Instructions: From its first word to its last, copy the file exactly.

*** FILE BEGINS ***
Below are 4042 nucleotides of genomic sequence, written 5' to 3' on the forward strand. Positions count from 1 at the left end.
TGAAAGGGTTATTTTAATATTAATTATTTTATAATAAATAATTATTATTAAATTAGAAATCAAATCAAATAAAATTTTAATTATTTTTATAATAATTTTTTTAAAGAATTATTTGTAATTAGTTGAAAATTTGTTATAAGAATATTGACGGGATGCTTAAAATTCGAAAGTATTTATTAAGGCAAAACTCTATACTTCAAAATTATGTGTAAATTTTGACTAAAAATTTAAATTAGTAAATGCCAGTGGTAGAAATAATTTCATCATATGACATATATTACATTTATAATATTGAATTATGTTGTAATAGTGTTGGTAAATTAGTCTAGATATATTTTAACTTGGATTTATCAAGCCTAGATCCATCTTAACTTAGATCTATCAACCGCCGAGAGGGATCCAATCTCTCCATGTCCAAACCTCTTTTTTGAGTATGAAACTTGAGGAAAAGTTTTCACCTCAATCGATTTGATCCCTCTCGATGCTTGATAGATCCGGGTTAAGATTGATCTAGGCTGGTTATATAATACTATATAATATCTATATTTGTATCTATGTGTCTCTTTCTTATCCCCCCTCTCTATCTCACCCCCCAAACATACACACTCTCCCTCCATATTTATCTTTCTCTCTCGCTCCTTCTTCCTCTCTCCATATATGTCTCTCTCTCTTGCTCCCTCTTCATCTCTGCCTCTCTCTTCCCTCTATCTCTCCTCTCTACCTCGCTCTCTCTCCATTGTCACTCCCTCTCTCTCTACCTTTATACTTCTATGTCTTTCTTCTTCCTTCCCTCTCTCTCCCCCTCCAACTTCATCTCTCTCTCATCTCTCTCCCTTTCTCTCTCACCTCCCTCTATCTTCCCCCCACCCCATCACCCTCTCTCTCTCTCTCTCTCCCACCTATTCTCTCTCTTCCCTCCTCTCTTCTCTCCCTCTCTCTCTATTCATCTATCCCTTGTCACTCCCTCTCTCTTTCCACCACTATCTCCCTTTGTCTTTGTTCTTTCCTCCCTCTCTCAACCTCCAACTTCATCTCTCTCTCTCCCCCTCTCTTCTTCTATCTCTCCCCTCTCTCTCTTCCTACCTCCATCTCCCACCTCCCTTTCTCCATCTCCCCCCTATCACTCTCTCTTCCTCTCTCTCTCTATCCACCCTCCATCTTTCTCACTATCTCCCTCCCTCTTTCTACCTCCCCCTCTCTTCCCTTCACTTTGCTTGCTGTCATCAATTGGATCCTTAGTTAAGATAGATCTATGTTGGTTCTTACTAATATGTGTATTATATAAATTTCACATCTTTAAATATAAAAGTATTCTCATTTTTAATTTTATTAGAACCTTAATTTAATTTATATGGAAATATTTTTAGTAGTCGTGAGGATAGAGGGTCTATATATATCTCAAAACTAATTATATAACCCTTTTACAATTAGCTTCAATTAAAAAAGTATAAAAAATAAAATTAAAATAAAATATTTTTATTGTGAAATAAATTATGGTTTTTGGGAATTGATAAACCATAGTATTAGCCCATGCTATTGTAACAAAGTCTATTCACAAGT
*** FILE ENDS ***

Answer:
Below are 4042 nucleotides of genomic sequence, written 5' to 3' on the forward strand. Positions count from 1 at the left end.
TGAAAGGGTTATTTTAATATTAATTATTTTATAATAAATAATTATTATTAAATTAGAAATCAAATCAAATAAAATTTTAATTATTTTTATAATAATTTTTTTAAAGAATTATTTGTAATTAGTTGAAAATTTGTTATAAGAATATTGACGGGATGCTTAAAATTCGAAAGTATTTATTAAGGCAAAACTCTATACTTCAAAATTATGTGTAAATTTTGACTAAAAATTTAAATTAGTAAATGCCAGTGGTAGAAATAATTTCATCATATGACATATATTACATTTATAATATTGAATTATGTTGTAATAGTGTTGGTAAATTAGTCTAGATATATTTTAACTTGGATTTATCAAGCCTAGATCCATCTTAACTTAGATCTATCAACCGCCGAGAGGGATCCAATCTCTCCATGTCCAAACCTCTTTTTTGAGTATGAAACTTGAGGAAAAGTTTTCACCTCAATCGATTTGATCCCTCTCGATGCTTGATAGATCCGGGTTAAGATTGATCTAGGCTGGTTATATAATACTATATAATATCTATATTTGTATCTATGTGTCTCTTTCTTATCCCCCCTCTCTATCTCACCCCCCAAACATACACACTCTCCCTCCATATTTATCTTTCTCTCTCGCTCCTTCTTCCTCTCTCCATATATGTCTCTCTCTCTTGCTCCCTCTTCATCTCTGCCTCTCTCTTCCCTCTATCTCTCCTCTCTACCTCGCTCTCTCTCCATTGTCACTCCCTCTCTCTCTACCTTTATACTTCTATGTCTTTCTTCTTCCTTCCCTCTCTCTCCCCCTCCAACTTCATCTCTCTCTCATCTCTCTCCCTTTCTCTCTCACCTCCCTCTATCTTCCCCCCACCCCATCACCCTCTCTCTCTCTCTCTCTCCCACCTATTCTCTCTCTTCCCTCCTCTCTTCTCTCCCTCTCTCTCTATTCATCTATCCCTTGTCACTCCCTCTCTCTTTCCACCACTATCTCCCTTTGTCTTTGTTCTTTCCTCCCTCTCTCAACCTCCAACTTCATCTCTCTCTCTCCCCCTCTCTTCTTCTATCTCTCCCCTCTCTCTCTTCCTACCTCCATCTCCCACCTCCCTTTCTCCATCTCCCCCCTATCACTCTCTCTTCCTCTCTCTCTCTATCCACCCTCCATCTTTCTCACTATCTCCCTCCCTCTTTCTACCTCCCCCTCTCTTCCCTTCACTTTGCTTGCTGTCATCAATTGGATCCTTAGTTAAGATAGATCTATGTTGGTTCTTACTAATATGTGTATTATATAAATTTCACATCTTTAAATATAAAAGTATTCTCATTTTTAATTTTATTAGAACCTTAATTTAATTTATATGGAAATATTTTTAGTAGTCGTGAGGATAGAGGGTCTATATATATCTCAAAACTAATTATATAACCCTTTTACAATTAGCTTCAATTAAAAAAGTATAAAAAATAAAATTAAAATAAAATATTTTTATTGTGAAATAAATTATGGTTTTTGGGAATTGATAAACCATAGTATTAGCCCATGCTATTGTAACAAAGTCTATTCACAAGT